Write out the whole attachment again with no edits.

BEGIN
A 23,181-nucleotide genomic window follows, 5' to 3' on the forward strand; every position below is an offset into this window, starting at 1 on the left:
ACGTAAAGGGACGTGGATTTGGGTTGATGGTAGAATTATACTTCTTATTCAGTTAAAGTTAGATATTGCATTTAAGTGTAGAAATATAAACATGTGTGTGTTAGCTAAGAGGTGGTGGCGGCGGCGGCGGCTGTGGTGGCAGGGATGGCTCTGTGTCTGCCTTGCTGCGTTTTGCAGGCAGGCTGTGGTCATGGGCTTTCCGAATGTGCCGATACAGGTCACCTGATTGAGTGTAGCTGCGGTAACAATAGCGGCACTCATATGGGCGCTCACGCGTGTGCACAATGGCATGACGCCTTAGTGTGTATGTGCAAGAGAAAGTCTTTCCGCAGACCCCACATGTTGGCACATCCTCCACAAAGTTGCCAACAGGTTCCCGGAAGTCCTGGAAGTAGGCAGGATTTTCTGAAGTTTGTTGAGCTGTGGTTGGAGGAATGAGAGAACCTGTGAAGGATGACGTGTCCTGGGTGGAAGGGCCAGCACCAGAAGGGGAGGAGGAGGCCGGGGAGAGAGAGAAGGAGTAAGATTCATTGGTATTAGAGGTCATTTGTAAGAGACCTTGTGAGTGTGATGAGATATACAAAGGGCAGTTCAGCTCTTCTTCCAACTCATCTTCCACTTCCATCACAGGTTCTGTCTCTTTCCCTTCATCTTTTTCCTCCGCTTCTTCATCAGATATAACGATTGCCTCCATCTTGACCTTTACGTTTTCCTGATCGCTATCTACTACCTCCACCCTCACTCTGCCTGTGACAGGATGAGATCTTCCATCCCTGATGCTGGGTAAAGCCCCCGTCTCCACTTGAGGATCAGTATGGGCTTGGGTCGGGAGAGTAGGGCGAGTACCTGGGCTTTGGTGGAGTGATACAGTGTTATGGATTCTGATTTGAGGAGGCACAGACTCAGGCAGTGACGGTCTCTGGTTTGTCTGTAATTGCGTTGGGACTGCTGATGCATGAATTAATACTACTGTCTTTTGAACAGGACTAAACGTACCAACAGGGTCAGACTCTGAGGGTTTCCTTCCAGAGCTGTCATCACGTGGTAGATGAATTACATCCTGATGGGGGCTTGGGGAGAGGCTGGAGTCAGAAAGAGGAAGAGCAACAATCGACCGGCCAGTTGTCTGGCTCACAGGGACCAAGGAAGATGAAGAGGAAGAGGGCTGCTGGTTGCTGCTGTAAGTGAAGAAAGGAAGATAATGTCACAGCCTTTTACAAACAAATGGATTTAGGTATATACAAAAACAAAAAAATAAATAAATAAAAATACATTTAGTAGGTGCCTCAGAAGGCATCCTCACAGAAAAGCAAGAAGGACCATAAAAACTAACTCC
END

A 23,181-nucleotide genomic window follows, 5' to 3' on the forward strand; every position below is an offset into this window, starting at 1 on the left:
ACGTAAAGGGACGTGGATTTGGGTTGATGGTAGAATTATACTTCTTATTCAGTTAAAGTTAGATATTGCATTTAAGTGTAGAAATATAAACATGTGTGTGTTAGCTAAGAGGTGGTGGCGGCGGCGGCGGCTGTGGTGGCAGGGATGGCTCTGTGTCTGCCTTGCTGCGTTTTGCAGGCAGGCTGTGGTCATGGGCTTTCCGAATGTGCCGATACAGGTCACCTGATTGAGTGTAGCTGCGGTAACAATAGCGGCACTCATATGGGCGCTCACGCGTGTGCACAATGGCATGACGCCTTAGTGTGTATGTGCAAGAGAAAGTCTTTCCGCAGACCCCACATGTTGGCACATCCTCCACAAAGTTGCCAACAGGTTCCCGGAAGTCCTGGAAGTAGGCAGGATTTTCTGAAGTTTGTTGAGCTGTGGTTGGAGGAATGAGAGAACCTGTGAAGGATGACGTGTCCTGGGTGGAAGGGCCAGCACCAGAAGGGGAGGAGGAGGCCGGGGAGAGAGAGAAGGAGTAAGATTCATTGGTATTAGAGGTCATTTGTAAGAGACCTTGTGAGTGTGATGAGATATACAAAGGGCAGTTCAGCTCTTCTTCCAACTCATCTTCCACTTCCATCACAGGTTCTGTCTCTTTCCCTTCATCTTTTTCCTCCGCTTCTTCATCAGATATAACGATTGCCTCCATCTTGACCTTTACGTTTTCCTGATCGCTATCTACTACCTCCACCCTCACTCTGCCTGTGACAGGATGAGATCTTCCATCCCTGATGCTGGGTAAAGCCCCCGTCTCCACTTGAGGATCAGTATGGGCTTGGGTCGGGAGAGTAGGGCGAGTACCTGGGCTTTGGTGGAGTGATACAGTGTTATGGATTCTGATTTGAGGAGGCACAGACTCAGGCAGTGACGGTCTCTGGTTTGTCTGTAATTGCGTTGGGACTGCTGATGCATGAATTAATACTACTGTCTTTTGAACAGGACTAAACGTACCAACAGGGTCAGACTCTGAGGGTTTCCTTCCAGAGCTGTCATCACGTGGTAGATGAATTACATCCTGATGGGGGCTTGGGGAGAGGCTGGAGTCAGAAAGAGGAAGAGCAACAATCGACCGGCCAGTTGTCTGGCTCACAGGGACCAAGGAAGATGAAGAGGAAGAGGGCTGCTGGTTGCTGCTGTAAGTGAAGAAAGGAAGATAATGTCACAGCCTTTTACAAACAAATGGATTTAGGTATATACAAAAACAAAAAAATAAATAAATAAAAATACATTTAGTAGGTGCCTCAGAAGGCATCCTCACAGAAAAGCAAGAAGGACCATAAAAACTAACTCC